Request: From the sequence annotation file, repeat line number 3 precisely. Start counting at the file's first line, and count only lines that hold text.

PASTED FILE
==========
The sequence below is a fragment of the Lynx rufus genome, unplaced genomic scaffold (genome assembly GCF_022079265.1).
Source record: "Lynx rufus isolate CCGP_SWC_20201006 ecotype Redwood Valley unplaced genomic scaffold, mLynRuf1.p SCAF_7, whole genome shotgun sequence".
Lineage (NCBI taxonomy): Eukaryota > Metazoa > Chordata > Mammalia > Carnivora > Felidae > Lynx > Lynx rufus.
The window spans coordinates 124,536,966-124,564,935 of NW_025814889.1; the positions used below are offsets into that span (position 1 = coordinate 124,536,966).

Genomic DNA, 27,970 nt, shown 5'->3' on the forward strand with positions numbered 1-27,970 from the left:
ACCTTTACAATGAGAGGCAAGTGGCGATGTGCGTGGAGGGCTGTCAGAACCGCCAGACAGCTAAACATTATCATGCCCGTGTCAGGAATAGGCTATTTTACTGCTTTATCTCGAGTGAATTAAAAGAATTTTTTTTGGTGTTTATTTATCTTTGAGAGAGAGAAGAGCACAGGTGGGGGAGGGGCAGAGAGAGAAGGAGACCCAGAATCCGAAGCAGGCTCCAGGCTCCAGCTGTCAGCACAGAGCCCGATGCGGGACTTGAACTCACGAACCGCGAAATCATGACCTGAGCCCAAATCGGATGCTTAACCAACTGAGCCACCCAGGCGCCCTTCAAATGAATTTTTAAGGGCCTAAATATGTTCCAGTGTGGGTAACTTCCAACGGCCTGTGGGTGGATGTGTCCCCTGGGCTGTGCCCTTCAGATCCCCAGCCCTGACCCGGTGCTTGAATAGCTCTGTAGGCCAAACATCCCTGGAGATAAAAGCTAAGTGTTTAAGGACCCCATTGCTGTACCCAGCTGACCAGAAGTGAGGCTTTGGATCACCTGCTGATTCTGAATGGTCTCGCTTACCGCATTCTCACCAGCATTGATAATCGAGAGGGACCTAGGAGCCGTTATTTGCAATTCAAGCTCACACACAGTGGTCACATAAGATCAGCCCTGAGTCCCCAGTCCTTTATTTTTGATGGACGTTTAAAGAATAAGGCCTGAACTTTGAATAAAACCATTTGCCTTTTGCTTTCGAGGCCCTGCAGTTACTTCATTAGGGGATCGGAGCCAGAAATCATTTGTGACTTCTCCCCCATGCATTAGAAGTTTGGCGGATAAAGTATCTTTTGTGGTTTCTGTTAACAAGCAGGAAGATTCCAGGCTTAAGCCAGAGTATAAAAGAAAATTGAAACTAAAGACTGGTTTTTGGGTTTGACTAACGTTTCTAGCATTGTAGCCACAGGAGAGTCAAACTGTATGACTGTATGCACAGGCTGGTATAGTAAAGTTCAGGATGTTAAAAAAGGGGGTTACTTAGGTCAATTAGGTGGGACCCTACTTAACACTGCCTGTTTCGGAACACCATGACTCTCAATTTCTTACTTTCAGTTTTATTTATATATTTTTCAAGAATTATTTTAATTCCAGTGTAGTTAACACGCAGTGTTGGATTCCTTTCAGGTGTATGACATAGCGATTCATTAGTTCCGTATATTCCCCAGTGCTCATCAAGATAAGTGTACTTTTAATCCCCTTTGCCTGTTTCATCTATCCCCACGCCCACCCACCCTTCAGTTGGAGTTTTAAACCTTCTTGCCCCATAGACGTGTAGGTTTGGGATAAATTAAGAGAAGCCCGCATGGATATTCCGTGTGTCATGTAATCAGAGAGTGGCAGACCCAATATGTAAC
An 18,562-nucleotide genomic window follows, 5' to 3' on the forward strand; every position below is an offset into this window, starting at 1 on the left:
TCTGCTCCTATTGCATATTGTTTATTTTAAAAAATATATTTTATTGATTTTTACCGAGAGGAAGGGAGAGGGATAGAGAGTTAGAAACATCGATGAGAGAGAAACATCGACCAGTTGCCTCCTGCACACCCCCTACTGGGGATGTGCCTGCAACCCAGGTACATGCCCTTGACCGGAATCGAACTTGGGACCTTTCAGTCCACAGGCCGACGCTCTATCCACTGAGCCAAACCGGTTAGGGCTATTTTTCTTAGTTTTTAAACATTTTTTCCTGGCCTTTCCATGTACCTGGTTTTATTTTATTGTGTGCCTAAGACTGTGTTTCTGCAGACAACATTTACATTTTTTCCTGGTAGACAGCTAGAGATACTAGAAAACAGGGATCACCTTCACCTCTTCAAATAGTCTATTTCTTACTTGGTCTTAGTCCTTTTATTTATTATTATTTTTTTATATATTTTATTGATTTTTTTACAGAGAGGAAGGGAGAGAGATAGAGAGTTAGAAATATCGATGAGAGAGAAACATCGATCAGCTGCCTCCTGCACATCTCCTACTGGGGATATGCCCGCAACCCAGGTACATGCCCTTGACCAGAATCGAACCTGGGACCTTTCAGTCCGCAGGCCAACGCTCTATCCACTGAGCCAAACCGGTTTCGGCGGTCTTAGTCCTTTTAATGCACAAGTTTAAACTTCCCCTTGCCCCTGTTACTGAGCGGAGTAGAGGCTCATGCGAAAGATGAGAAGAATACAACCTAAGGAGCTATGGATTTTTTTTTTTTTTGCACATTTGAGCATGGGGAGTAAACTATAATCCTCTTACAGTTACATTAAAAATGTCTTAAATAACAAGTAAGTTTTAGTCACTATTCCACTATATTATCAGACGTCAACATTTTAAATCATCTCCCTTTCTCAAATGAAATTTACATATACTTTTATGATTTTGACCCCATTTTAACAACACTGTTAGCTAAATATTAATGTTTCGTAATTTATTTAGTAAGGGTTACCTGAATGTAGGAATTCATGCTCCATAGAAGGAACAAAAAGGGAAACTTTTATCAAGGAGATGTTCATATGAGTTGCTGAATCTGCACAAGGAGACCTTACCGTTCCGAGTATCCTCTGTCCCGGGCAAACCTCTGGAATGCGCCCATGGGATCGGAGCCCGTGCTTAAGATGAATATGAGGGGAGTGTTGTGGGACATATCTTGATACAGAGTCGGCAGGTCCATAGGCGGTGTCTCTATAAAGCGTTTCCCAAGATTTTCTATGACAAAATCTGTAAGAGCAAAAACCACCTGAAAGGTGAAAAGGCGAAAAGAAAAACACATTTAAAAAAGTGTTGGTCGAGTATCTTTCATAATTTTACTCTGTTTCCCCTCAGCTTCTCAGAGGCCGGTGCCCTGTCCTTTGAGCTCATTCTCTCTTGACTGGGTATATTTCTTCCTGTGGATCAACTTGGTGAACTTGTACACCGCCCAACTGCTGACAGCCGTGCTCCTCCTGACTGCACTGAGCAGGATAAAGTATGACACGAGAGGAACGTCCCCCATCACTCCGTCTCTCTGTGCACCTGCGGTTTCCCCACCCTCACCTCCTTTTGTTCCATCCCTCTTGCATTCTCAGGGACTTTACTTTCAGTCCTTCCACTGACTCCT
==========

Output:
Lineage (NCBI taxonomy): Eukaryota > Metazoa > Chordata > Mammalia > Carnivora > Felidae > Lynx > Lynx rufus.